Earworms meet Big Data (on Twitter)

July 25th, 2016

Lassi_Hoover_PortraitBack in 2008, Dr. Lassi A. Liikkanen [pictured] of the Helsinki Institute for Information Technology (HIIT), University of Helsinki, Finland performed a formal scientific study to investigate INvoluntary Musical Imagery (INMI), a phenomenon more commonly known as an Earworm. Now Dr Liikkanen, along with Kelly Jakubowski and Jukka M. Toivanen have for the first time extended the study of earworms into Big Data territory, using Twitter. Notwithstanding the fact that less than 1 in every 100,000 tweets reference earworms, over a period of six months the investigators sifted through 80,620 earworm-related tweets originating from more than 173 countries. Finding that, in general, twitterers don’t much care for earworms.

“We uncovered evidence that the earworm experience is a widespread psychological phenomenon reported in locations throughout the globe. We found that users openly discuss the types of music that they experience as earworms and potential causes and cures for these via their Twitter network. Finally, we discovered that people discuss INMI in more negative emotional terms on Twitter than other topics, including music in general.”

See: ‘Catching Earworms on Twitter: Using Big Data to Study Involuntary Musical Imagery’ in: Music Perception: An Interdisciplinary Journal, Vol. 33 No. 2 (pp. 199-216) 2015

Note for earworm sufferers: Recent work by Victoria J. Williamson et al. draws attention to the possibilities of ‘Cure Tunes’ – citing as an example, ‘Kashmir’ by Led Zeppelin.

[Disclaimer. Improbable cannot independently verify or assure that the so-called ‘Cure Tune’ may not itself initiate INMI in some listeners]

“Why does popcorn jump when it bursts?”

July 24th, 2016

Emmanuel Virot explains, carefully, why he believes popcorn bursts when it jumps:

Details, in writing, burst from the pages of the study “​Popcorn: critical temperature, jump and sound,”  by E. Virot and A. Ponomarenko, published in the Journal of the Royal Society Interface [12, 20141247 (2015)]. Virot  contemplates popcorn at the Hydrodynamics Laboratory at École Polytechnique.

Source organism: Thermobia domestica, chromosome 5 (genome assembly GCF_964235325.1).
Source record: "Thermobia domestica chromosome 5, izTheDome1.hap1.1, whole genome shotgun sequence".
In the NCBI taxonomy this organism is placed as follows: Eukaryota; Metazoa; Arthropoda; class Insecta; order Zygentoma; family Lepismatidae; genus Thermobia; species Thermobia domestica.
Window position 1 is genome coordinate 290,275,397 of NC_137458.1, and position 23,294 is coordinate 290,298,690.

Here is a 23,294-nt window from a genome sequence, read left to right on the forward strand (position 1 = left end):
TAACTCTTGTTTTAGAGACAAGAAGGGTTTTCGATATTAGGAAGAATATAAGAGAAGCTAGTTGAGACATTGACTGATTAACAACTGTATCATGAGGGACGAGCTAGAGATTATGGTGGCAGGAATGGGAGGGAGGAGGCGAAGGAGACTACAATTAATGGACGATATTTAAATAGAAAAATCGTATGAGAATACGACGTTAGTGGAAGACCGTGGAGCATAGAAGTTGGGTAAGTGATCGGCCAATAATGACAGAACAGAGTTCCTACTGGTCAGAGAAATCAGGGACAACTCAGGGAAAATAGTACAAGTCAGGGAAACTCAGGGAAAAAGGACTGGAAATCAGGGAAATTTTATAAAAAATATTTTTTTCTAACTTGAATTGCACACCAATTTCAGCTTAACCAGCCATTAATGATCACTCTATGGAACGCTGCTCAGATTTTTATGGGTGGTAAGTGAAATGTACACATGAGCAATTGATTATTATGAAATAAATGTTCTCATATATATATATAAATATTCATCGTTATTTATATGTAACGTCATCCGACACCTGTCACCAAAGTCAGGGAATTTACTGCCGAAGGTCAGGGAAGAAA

The study begins with the sentence: “Popcorn is the funniest corn to cook, because it jumps and makes a ‘pop’ sound in our pans. ”

How to trim a tree

July 23rd, 2016

This video demonstrates an efficient way to trim a tree:

(Thanks to Vaughn Tan for bringing this to our attention.)

What a difference a colon makes (to academic citations)

July 22nd, 2016

ColonFollowing our recent report on the (report of the) finding that Short Paper Titles Tend to Have a Longer Reach (Improbable Research, June 16th 2016) we now inform about (research about) another possible method that academic authors might use to lever increased attention for their paper – with the disarmingly simple trick of adding a colon   :   somewhere in the title. See: ‘What a difference a colon makes: How superficial factors influence subsequent citation’ in: Scientometrics, March 2014, Volume 98, Issue 3, pp 1601-1615, by Maarten van Wesel, Sally Wyatt, and Jeroen ten Haaf.

[1] The paper, which notably has a colon in its own title, has (at the time of writing) been cited 12 times.
[2] This format is currently not in vogue :—
[3] Colonic recommendations from the late Professor Larry Trask,
(as maintained by the Department of Informatics, University of Sussex).

Also see: ‘Ellipsis in English Literature’

Counting Things that Could Exist (philosophically)

July 21st, 2016

Prof-RosefeldProfessor Tobias Rosefeldt, of the Humboldt-Universität zu Berlin, Germany, counts things that could exist – in particular, he specifically does so in a new paper for The Philosophical Quarterly.

“Consider a tailor who works for a company that sells business suits as well as hipster suits. She has two business trousers and two business jackets in front of her and wonders in which combinations she should arrange them and whether she should dye the resulting suits pinkish in order to produce hipster suits or not. She asks herself the following question: ‘How many possible suits could I make by combining and dying the two jackets and the two trousers?’ “

Note that the imagined suits in the imagined example don’t actually exist, nevertheless, is it possible to ‘count’ them? The author bears in mind previous work on imaginary suit-counting, particularly the writings of Timothy Williamson ((1998). ‘Bare Possibilia’, in Erkenntnis, 48, 257–73.)

“Williamson assumes that a suit is constituted by a jacket and a pair of trousers that are originally hung together and that at most one possible suit can be made of a given jacket and a pair of trousers. He then shows that, given two jackets J1 and J2 and two pairs of trousers T1 and T2, there are four possible suits that could be made from J1, J2, T1 and T2, although it is impossible that there are ever more than two suits that are made from the set.”

The professor comes to a number of conclusions regarding such possibilia, arguing that (amongst other things) such cases –

“[…] should be understood as cases of quantification not over individual possible objects but rather over kinds of objects, some of which do not actually have instances.”

See: ‘Counting Things that Could Exist’ preprint in: The Philosophical Quarterly, May 16, 2016.

BONUS free thought experiment. Based on the author’s example regarding the numerical possibilia of  ‘Tomato Salads’, discuss how many could exist. [resauces]